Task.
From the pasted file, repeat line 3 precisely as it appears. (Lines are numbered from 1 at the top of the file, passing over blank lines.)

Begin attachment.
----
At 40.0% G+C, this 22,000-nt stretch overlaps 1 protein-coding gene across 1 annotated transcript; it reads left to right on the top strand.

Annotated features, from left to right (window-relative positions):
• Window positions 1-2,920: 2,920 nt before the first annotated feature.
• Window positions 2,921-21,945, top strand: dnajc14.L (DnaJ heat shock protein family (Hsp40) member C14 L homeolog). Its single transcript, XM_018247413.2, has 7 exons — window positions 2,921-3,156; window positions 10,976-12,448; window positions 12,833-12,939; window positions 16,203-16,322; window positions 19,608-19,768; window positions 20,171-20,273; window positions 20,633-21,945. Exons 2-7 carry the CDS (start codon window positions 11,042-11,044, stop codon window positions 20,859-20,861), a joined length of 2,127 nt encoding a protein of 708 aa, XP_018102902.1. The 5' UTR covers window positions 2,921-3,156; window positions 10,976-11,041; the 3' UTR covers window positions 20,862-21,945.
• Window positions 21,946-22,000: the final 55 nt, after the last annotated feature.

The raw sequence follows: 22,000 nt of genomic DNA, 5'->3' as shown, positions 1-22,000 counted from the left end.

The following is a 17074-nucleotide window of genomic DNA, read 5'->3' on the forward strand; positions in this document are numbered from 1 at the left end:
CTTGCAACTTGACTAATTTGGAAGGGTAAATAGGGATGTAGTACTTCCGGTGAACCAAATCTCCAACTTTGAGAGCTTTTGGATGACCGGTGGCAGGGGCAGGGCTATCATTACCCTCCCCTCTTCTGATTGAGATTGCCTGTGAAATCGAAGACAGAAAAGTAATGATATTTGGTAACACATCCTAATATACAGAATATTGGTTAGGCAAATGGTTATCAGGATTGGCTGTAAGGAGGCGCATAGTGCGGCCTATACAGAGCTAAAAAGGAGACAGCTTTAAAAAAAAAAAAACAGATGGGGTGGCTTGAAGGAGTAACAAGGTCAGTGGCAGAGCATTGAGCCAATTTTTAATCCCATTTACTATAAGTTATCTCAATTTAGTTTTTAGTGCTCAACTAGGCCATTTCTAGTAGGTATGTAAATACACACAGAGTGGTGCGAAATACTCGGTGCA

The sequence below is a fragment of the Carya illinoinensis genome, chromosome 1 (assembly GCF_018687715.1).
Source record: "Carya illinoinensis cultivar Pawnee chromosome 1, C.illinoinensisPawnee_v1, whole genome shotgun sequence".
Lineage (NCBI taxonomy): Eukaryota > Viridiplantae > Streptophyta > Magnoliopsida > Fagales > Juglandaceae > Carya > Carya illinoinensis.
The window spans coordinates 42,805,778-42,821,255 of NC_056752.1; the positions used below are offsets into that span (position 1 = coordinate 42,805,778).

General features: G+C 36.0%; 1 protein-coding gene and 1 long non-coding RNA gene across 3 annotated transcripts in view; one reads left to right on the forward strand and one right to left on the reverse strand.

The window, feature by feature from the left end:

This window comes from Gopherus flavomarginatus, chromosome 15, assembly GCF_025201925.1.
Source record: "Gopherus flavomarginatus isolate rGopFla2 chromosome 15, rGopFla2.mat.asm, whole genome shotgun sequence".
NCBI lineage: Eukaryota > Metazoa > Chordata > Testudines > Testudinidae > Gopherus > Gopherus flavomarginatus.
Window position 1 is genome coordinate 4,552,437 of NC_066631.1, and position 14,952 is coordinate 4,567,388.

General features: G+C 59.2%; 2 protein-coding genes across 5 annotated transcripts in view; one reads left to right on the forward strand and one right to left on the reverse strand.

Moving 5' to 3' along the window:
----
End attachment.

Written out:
• Window positions 1-2,920: 2,920 nt before the first annotated feature.